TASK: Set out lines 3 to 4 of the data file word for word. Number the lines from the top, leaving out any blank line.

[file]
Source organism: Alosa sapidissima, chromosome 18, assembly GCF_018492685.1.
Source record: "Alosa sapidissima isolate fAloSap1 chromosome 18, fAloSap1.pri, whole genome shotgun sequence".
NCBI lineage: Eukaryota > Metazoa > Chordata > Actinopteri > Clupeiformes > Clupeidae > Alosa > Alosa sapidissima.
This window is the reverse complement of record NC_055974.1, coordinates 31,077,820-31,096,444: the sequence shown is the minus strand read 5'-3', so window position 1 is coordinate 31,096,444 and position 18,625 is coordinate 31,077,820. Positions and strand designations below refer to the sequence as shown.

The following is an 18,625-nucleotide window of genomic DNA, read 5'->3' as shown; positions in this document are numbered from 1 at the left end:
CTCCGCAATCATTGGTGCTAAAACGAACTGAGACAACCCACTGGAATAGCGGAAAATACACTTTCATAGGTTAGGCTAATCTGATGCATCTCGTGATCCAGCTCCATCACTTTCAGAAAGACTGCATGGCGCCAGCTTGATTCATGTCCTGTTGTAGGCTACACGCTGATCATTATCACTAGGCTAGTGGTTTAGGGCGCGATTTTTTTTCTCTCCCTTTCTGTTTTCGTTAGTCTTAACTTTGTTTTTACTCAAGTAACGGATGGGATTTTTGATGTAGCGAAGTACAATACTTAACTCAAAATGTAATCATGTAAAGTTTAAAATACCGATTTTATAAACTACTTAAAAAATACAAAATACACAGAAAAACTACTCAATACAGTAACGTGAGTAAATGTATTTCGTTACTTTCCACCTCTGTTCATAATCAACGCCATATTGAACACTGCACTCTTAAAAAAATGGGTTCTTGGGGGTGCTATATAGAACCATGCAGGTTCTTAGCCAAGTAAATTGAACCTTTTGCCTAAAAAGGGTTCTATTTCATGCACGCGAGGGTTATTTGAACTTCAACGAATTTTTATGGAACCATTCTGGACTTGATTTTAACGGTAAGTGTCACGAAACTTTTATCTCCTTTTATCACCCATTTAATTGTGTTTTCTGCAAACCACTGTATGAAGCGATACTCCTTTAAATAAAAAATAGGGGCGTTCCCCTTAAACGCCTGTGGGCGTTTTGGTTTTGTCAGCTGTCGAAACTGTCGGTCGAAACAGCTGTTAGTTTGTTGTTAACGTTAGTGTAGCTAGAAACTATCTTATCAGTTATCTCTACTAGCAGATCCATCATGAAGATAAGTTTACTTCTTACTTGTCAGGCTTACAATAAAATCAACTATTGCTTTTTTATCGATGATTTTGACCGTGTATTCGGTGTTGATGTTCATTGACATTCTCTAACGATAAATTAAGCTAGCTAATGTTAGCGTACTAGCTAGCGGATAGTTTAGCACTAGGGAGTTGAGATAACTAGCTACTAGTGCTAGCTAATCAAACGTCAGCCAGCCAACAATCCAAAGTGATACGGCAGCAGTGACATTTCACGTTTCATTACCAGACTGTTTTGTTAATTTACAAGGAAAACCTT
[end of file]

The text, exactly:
NCBI lineage: Eukaryota > Metazoa > Chordata > Actinopteri > Clupeiformes > Clupeidae > Alosa > Alosa sapidissima.
This window is the reverse complement of record NC_055974.1, coordinates 31,077,820-31,096,444: the sequence shown is the minus strand read 5'-3', so window position 1 is coordinate 31,096,444 and position 18,625 is coordinate 31,077,820. Positions and strand designations below refer to the sequence as shown.